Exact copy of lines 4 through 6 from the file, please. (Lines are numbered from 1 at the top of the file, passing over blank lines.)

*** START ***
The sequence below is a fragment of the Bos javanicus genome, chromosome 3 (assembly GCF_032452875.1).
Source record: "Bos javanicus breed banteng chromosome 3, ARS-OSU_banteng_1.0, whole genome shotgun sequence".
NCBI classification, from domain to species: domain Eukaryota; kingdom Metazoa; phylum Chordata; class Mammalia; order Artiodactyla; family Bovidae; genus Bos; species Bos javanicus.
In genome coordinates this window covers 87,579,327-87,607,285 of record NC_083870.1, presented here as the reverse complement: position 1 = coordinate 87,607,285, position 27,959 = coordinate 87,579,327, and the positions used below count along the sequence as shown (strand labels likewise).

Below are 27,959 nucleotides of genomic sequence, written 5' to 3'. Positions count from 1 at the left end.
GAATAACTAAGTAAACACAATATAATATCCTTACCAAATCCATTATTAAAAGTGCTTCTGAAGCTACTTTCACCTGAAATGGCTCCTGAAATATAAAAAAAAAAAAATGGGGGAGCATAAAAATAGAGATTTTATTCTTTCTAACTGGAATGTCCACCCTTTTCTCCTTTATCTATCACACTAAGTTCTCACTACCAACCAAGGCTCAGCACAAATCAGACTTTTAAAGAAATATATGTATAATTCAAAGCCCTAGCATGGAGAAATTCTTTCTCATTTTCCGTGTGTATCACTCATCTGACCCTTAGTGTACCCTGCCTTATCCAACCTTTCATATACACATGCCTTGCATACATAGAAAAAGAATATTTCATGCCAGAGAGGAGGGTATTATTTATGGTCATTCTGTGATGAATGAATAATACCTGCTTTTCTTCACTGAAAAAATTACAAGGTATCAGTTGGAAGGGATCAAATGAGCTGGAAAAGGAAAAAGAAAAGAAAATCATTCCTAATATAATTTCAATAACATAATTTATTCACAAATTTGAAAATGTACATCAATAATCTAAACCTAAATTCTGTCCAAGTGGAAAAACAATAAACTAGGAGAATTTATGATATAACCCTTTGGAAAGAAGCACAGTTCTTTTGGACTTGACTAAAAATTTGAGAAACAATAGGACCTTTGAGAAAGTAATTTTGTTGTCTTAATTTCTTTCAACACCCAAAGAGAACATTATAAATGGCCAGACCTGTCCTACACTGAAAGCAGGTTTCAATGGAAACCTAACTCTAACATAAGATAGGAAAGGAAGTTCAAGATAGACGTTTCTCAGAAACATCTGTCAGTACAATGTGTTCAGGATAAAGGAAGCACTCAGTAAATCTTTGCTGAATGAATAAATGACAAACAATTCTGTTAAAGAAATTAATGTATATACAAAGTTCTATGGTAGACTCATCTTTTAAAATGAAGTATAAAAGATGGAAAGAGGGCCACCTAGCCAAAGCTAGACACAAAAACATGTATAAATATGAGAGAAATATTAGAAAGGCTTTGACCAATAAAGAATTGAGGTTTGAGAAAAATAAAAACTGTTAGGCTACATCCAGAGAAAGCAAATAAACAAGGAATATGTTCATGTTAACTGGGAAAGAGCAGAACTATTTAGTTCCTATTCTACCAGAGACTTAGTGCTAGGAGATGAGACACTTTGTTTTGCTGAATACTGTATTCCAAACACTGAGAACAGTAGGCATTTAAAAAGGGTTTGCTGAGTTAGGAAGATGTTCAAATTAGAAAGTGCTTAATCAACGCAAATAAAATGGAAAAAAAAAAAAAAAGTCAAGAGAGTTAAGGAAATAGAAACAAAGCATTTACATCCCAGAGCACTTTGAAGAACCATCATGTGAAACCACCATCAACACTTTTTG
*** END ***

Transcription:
In genome coordinates this window covers 87,579,327-87,607,285 of record NC_083870.1, presented here as the reverse complement: position 1 = coordinate 87,607,285, position 27,959 = coordinate 87,579,327, and the positions used below count along the sequence as shown (strand labels likewise).

Below are 27,959 nucleotides of genomic sequence, written 5' to 3'. Positions count from 1 at the left end.
GAATAACTAAGTAAACACAATATAATATCCTTACCAAATCCATTATTAAAAGTGCTTCTGAAGCTACTTTCACCTGAAATGGCTCCTGAAATATAAAAAAAAAAAAATGGGGGAGCATAAAAATAGAGATTTTATTCTTTCTAACTGGAATGTCCACCCTTTTCTCCTTTATCTATCACACTAAGTTCTCACTACCAACCAAGGCTCAGCACAAATCAGACTTTTAAAGAAATATATGTATAATTCAAAGCCCTAGCATGGAGAAATTCTTTCTCATTTTCCGTGTGTATCACTCATCTGACCCTTAGTGTACCCTGCCTTATCCAACCTTTCATATACACATGCCTTGCATACATAGAAAAAGAATATTTCATGCCAGAGAGGAGGGTATTATTTATGGTCATTCTGTGATGAATGAATAATACCTGCTTTTCTTCACTGAAAAAATTACAAGGTATCAGTTGGAAGGGATCAAATGAGCTGGAAAAGGAAAAAGAAAAGAAAATCATTCCTAATATAATTTCAATAACATAATTTATTCACAAATTTGAAAATGTACATCAATAATCTAAACCTAAATTCTGTCCAAGTGGAAAAACAATAAACTAGGAGAATTTATGATATAACCCTTTGGAAAGAAGCACAGTTCTTTTGGACTTGACTAAAAATTTGAGAAACAATAGGACCTTTGAGAAAGTAATTTTGTTGTCTTAATTTCTTTCAACACCCAAAGAGAACATTATAAATGGCCAGACCTGTCCTACACTGAAAGCAGGTTTCAATGGAAACCTAACTCTAACATAAGATAGGAAAGGAAGTTCAAGATAGACGTTTCTCAGAAACATCTGTCAGTACAATGTGTTCAGGATAAAGGAAGCACTCAGTAAATCTTTGCTGAATGAATAAATGACAAACAATTCTGTTAAAGAAATTAATGTATATACAAAGTTCTATGGTAGACTCATCTTTTAAAATGAAGTATAAAAGATGGAAAGAGGGCCACCTAGCCAAAGCTAGACACAAAAACATGTATAAATATGAGAGAAATATTAGAAAGGCTTTGACCAATAAAGAATTGAGGTTTGAGAAAAATAAAAACTGTTAGGCTACATCCAGAGAAAGCAAATAAACAAGGAATATGTTCATGTTAACTGGGAAAGAGCAGAACTATTTAGTTCCTATTCTACCAGAGACTTAGTGCTAGGAGATGAGACACTTTGTTTTGCTGAATACTGTATTCCAAACACTGAGAACAGTAGGCATTTAAAAAGGGTTTGCTGAGTTAGGAAGATGTTCAAATTAGAAAGTGCTTAATCAACGCAAATAAAATGGAAAAAAAAAAAAAAAGTCAAGAGAGTTAAGGAAATAGAAACAAAGCATTTACATCCCAGAGCACTTTGAAGAACCATCATGTGAAACCACCATCAACACTTTTTG